And so, I think that can be confusing, because like you said, I think people envision the big sit down, but it’s really, we’re all on our, back in our day, Nintendo DS yelling across the room to the other person about what we’re seeing and why is this happening and we’re having good conversations about it. I think so often, we can fall into the trap of performing as a good parent, that we for forget to engage as humans.
I feel like my kids were well served by having honest, connected relationships with their dad and with me, where we could learn from one another, share our best information, chart our individual courses from there, trusting that while we are on our own unique paths, our journeys intertwined because we want them to, because it feels better. And so, we can look beyond arbitrary rules to find what feels best to each of us, knowing that it can change, knowing that we’ll continue to be there for each other as we navigate new technologies, new relationships, new jobs, all the things that come with life, all the richness that’s thrown with life. It’s the same process of understanding ourselves, understanding each other, engaging, having conversations, just being, exploring this world together.
ERIKA: Yes. It’s so much nicer than staying stuck in just this role of parent, and I really loved what you both mentioned about how a rule, whether it’s the unlimited screen time rule or the no screen time rule, both of those are so much more disconnecting than what we’re talking about. And I just love that and I’m still thinking about that image of the goo of judgment, Pam. I loved that. But it’s true. When we’re stuck in that place of fear and judging, it adds this layer of goo to the situation. It makes it harder for us to see clearly what’s actually happening and to be able to see what all the possibilities are from this place.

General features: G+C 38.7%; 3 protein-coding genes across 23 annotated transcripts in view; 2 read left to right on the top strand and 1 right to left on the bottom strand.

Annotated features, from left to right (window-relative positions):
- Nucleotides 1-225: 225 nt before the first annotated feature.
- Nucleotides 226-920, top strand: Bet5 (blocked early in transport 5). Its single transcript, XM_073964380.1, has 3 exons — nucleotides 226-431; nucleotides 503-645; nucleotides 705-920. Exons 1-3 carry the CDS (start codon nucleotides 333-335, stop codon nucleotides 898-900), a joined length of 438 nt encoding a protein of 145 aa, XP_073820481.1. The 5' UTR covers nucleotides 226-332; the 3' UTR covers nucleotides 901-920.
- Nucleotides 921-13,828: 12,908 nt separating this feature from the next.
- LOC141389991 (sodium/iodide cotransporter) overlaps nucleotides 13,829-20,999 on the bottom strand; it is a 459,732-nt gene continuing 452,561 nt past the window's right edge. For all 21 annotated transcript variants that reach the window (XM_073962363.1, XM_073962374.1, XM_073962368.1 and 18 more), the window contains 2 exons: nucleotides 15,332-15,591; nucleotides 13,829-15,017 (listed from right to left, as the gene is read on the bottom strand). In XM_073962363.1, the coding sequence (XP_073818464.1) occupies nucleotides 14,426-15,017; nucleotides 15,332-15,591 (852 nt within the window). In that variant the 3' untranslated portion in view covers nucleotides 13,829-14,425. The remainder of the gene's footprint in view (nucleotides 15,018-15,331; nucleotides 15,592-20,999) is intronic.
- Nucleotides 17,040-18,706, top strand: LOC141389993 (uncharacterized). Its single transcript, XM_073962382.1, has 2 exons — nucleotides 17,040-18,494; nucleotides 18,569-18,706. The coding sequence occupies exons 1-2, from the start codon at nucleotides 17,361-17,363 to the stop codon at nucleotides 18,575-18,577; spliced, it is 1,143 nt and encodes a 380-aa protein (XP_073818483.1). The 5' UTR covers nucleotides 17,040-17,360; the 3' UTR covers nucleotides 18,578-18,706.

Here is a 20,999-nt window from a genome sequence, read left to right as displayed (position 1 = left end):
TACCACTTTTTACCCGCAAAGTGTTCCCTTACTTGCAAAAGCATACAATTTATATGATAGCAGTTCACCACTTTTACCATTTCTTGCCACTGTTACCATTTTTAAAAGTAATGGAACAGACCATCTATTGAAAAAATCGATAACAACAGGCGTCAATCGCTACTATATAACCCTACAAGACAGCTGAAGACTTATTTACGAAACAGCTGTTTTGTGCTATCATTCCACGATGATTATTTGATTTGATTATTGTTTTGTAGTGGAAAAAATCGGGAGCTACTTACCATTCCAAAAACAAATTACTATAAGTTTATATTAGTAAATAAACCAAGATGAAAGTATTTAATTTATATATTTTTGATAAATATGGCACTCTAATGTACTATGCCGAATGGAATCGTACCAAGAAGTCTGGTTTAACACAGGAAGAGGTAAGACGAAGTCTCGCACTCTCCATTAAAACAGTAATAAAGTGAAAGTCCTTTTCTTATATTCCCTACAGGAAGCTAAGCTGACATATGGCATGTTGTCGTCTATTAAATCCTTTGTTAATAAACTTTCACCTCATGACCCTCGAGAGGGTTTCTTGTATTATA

So, sharing information that isn’t about fear and judgment feels so much better. It’s fun to talk to the kids about the ways that online games are trying to get their money. We talk about it all the time. We’ve noticed those ads that can make it look like someone’s doing like a really terrible job playing the game to make you get so frustrated that you want to download it yourself. And I’m like, I could play that better than them. And, and I’m like, wait a second. They know that that’s what I’m thinking!
And that endless scroll of TikTok. We talk about that Maya comments on how easy it is to just keep scrolling and scrolling and it’s like, hmm, it’s interesting to notice and talk about.
And sometimes it feels fun to keep scrolling and sometimes it doesn’t. And so, it’s nice to be able to have those conversations and notice those feelings in ourselves. But regardless of what we are navigating in our world, there are going to be so many things to learn about how it feels to us as unique people. And I think it’s, again, so important to remember just how different each individual person is. And so, it helps me trust that we are all figuring out what works for us, and technology is just one aspect of our lives that we can each explore and figure out for ourselves.